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Repetitive strain injury (RSI)

Discussion in 'Lifestyle Management' started by svetoslav80, May 6, 2021.

  1. svetoslav80

    svetoslav80 Senior Member (Voting Rights)

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    I wish I was aware of this threat earlier: I spend 14-15 hours a day lying in my bed, mousing, so I developed repetitive strain injury at my right arm and biceps. I can no longer use it so I'm mousing with my left hand now. I also bought a trackball so I can switch from mouse to trackball, but my left hand is not used to any of it and it started to hurt as well (blah). Not rsi but my bones hurt... So has anyone come across this type of nastiness and have you got any advice?

    p.s. I forgot: I haven't gone to a doctor about it so this is more like a self diagnosis, but I don't have any sign of inflammation or swelling, just pain, so I believe it's a type 2 RSI
     
  2. Wits_End

    Wits_End Senior Member (Voting Rights)

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    I've found over the years that putting the affected area (generally my wrist) in water as hot as you can bear for a while is a good way of easing the problem. Also, trying to hold the mouse or whatever as loosely as possible, rather than tensing your arm, tends to help.
     
  3. Arnie Pye

    Arnie Pye Senior Member (Voting Rights)

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    I developed the same problems as you back in the 1980s and 1990s. I started off using my first mouse in my left hand, then switched to my right. All I succeeded in doing was making both wrists hurt, although my left is by far the worst. I have never completely recovered from the problem but have found that using a fairly rigid wrist support every night that keeps my hand and wrist in a neutral position helps to keep my pain fairly low.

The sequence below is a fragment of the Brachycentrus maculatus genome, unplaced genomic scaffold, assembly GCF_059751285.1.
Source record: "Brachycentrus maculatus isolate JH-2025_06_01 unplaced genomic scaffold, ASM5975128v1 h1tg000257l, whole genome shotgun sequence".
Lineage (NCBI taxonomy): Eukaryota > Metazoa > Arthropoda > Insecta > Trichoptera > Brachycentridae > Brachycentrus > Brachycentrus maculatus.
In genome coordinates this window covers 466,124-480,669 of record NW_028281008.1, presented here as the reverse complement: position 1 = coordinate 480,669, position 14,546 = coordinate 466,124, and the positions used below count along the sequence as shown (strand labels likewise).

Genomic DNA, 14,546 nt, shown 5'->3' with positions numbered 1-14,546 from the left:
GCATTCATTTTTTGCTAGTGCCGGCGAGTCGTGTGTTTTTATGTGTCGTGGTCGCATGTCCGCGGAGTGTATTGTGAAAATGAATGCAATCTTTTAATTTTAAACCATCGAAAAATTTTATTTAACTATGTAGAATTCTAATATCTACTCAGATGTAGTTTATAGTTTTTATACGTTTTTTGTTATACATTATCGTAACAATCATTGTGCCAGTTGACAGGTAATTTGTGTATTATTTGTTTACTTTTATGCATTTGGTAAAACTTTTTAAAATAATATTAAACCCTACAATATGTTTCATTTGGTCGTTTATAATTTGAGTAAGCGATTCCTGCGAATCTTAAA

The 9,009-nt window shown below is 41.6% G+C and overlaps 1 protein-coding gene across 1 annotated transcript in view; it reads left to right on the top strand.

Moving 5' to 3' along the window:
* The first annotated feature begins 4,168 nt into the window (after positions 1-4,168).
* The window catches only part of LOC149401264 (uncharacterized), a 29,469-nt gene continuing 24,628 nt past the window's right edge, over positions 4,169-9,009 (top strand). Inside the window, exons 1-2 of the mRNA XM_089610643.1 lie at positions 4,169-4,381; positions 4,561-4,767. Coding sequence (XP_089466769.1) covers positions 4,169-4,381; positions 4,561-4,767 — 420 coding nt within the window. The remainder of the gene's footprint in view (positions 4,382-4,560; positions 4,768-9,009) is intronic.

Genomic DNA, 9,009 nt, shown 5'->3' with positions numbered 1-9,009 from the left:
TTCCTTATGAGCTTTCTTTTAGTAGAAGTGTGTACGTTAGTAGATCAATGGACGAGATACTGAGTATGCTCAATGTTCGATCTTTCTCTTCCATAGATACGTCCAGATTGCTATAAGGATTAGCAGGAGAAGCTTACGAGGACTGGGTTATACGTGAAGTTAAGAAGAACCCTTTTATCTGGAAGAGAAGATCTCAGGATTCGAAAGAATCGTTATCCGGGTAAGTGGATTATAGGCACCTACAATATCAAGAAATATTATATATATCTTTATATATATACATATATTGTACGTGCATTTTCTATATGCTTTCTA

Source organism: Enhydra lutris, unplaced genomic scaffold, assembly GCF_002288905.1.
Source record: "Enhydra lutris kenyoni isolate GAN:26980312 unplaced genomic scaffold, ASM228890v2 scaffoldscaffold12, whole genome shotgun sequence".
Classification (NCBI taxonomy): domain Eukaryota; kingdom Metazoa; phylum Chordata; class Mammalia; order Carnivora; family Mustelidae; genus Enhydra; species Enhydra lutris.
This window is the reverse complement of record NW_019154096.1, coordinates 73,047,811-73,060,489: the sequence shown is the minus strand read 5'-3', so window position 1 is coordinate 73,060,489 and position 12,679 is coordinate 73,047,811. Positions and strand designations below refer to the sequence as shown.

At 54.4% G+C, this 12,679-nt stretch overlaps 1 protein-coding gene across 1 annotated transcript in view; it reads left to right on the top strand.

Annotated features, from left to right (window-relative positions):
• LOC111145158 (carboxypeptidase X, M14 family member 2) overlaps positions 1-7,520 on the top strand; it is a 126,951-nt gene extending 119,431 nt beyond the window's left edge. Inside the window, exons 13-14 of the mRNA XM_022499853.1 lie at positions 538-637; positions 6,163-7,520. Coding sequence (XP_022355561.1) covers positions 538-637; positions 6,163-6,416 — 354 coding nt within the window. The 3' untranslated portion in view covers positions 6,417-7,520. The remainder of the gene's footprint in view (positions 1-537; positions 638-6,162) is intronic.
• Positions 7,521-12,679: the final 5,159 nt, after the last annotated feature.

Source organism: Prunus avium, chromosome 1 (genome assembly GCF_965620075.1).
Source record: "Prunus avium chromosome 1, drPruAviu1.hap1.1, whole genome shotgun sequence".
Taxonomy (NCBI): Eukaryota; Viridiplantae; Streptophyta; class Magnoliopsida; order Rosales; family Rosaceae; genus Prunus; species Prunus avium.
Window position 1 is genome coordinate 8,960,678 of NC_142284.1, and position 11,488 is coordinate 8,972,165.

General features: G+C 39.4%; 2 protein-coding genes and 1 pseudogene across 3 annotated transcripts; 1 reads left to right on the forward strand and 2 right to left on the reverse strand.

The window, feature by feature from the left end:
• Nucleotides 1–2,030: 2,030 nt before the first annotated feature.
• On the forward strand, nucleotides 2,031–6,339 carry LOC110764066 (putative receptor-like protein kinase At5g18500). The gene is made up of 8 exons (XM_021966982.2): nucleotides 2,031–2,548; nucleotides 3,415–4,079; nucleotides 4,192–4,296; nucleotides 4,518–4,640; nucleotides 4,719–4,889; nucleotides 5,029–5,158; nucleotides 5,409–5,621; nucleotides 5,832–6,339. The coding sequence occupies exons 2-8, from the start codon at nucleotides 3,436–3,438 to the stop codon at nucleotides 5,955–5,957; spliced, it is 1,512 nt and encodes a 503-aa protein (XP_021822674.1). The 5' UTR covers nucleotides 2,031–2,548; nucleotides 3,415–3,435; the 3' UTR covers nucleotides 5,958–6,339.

I use one of these for my left hand, and may buy one for my right wrist if it deteriorates further :

    Code:
    https://www.amazon.co.uk/gp/product/B00L4BI7NG/ref=ppx_yo_dt_b_search_asin_title


    It has a strong removable metal splint in it, shaped to fit the palm of the hand. Because it is made of a slightly stretchy mesh it doesn't make my hand sweat as much as some of my earlier purchases for the same problem. It is supposed to be washed by hand, but I just chucked mine in the washing machine (having removed the metal splint) and it survived with no obvious damage.

    ...

    Another thing I use is a mouse mat with a slightly soft wrist support - there are various models, but this is very similar to what I use :

    Code:
    https://www.amazon.co.uk/Kensington-Ergonomic-Comfort-Mouse-Support/dp/B00065W4X0/ref=sr_1_5


    ...

    I wrote a thread about what I thought was a bone spur a while ago, and there is a post from @Mij about the difference between braces and splints in the thread :

    https://www.s4me.info/threads/bone-spurs.16336/

    There is also a post in that thread from Jonathan Edwards referring to De Quervain's Point. I found this link which seems to fit one of my wrist problems :

    http://www.tenosynovitis.org.uk/treating-tenosynovitis

    The NHS, naturally, recommends exercise, but that just makes the problem much, much worse for me, so I just stick to my own self-help measures.
     
    alktipping, svetoslav80 and Trish like this.
  4. alex3619

    alex3619 Senior Member (Voting Rights)